In Detroit, nearly 90% of people who die of COVID-19 are Black. Black Detroiters have low levels of community trust and low health literacy, experience high levels of poverty, and experience transportation challenges. The Henry Ford Health System, the Faith Community Nursing Network, and Trusted FACE (Faith-based Activation for COVID Elimination) are working together to engage faith leaders and youth ambassadors in Detroit as credible information sources about the COVID-19 and routine pediatric vaccines. Partnership highlights from the two-year program:

  • Facilitated participation of more than 40 local faith congregations in the Trusted FACE network
  • Collaboratively created effective, culturally sensitive, faith-based messages
  • Engaged 12 youth leaders and health ambassadors to create and promote trust in the health care system and vaccines; and to dispel medical misinformation and disinformation via social media

Henry Ford Health Program activities and accomplishments

Meharry Medical College

Davidson County, Tennessee had the second-highest number of COVID-19 cases in the state. Meharry Medical College and St. Jude Hospital have partnered with two Nashville area community organizations — Congregational Health Education Network and Better Options — to develop a culturally tailored social marketing campaign to build vaccine confidence among African Americans and Latinos in the county. YourCoVidVaxFacts.com offers information on COVID-19 vaccines for children, adults, and teens in English and in Spanish. A toolkit with posters, images, and content for social media, text messages, one-pagers, and talking points was created for pediatric health care providers to use in their clinics. Partnership highlights from the two-year program:

  • Distributed vaccination information to nearly 50,000 individuals in Davidson County
  • Established a new partnership with Immunize TN
  • Participated in more than 40 community events and disseminated 6,000 educational materials

Meharry Program activities and accomplishments

University of Cincinnati College of Medicine

The University of Cincinnati College of Medicine, the Cincinnati Health Department, First Ladies for Health (a faith-based community organization), We Engage 4 Health, Health Care Access Now, Cancer Justice Network, and Santa Maria Community Services have partnered to increase communication and education about COVID-19 and routine pediatric vaccines by identifying health champions and other trusted sources of information. Partners developed these COVID FAQs with unique, colorful graphics to answer eight top-of-mind concerns from community members. Partnership highlights from the two-year program:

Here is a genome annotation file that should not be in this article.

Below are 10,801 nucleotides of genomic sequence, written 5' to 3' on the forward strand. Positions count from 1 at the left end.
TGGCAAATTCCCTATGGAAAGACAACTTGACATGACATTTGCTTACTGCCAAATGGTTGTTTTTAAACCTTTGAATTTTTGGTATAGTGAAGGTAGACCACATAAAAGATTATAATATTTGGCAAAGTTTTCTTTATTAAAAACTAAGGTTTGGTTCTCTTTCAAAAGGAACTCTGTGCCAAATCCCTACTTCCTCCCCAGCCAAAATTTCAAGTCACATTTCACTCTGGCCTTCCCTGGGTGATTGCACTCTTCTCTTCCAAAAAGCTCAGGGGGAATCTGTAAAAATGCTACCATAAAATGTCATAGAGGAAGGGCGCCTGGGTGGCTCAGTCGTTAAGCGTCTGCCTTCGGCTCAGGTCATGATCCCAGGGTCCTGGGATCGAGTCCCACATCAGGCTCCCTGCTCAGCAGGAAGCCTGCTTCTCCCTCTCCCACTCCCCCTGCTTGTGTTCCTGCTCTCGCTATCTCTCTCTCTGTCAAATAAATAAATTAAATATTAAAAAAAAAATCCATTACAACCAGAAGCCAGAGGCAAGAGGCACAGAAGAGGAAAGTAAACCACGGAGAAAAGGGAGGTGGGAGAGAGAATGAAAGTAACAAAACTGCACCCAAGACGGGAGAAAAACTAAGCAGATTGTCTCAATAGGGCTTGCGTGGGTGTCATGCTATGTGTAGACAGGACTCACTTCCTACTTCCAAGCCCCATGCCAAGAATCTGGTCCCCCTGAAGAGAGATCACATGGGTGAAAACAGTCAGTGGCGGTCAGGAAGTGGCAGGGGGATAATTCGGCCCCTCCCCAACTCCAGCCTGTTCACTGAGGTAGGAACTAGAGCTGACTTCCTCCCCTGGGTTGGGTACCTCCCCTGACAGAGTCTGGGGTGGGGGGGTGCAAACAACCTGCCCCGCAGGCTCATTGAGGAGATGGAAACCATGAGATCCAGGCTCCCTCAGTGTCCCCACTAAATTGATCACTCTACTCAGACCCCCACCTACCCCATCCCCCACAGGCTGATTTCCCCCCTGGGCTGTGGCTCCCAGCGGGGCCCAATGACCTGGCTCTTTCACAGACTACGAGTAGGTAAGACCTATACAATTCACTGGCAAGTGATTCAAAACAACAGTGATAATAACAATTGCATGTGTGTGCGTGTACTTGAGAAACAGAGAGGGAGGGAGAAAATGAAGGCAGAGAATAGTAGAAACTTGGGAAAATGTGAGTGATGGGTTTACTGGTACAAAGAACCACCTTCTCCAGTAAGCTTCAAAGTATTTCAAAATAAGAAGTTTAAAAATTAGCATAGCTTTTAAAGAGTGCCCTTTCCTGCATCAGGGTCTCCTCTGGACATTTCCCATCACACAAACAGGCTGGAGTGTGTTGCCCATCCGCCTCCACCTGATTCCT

• Recruited and trained over 75 health champions to deliver COVID-19 and routine pediatric vaccine-related education to more than 500 community members
  • Co-developed two culturally relevant stories in English and Spanish

University of Cincinnati Program activities and accomplishments

Washington State University Elson S. Floyd College of Medicine

Spokane Washington is home to Latino, Black, Asian, and immigrant communities. The Washington State University Elson S. Floyd College of Medicine developed a partnership with the Spokane Regional Health District and community organizations — Latinos en Spokane, The Black Lens, the Carl Maxey Center, and the Community Health Association of Spokane— to increase COVID-19 and pediatric routine vaccination rates across Spokane county. Health sciences faculty and students assisted community health workers in hosting educational events, developing outreach materials, and supporting vaccine clinics. Partnership highlights from the two-year program:

  • Administered vaccines to more than 500 community members at more than 20 vaccine clinics
  • Developed the HERO (Health Equity Racial Organizing) Initiative to build a team of community leaders to address racial health inequities
  • Connected dozens of residents with a primary care provider

WSU Program activities and accomplishments

These subawards are funded by a cooperative agreement with the Centers for Disease Control and Prevention (award number 6 NU50CK000586-02-02). The Centers for Disease Control and Prevention is an agency within the Department of Health and Human Services (HHS). The information provided does not necessarily represent the policy of CDC or HHS and should not be considered an endorsement by the Federal Government.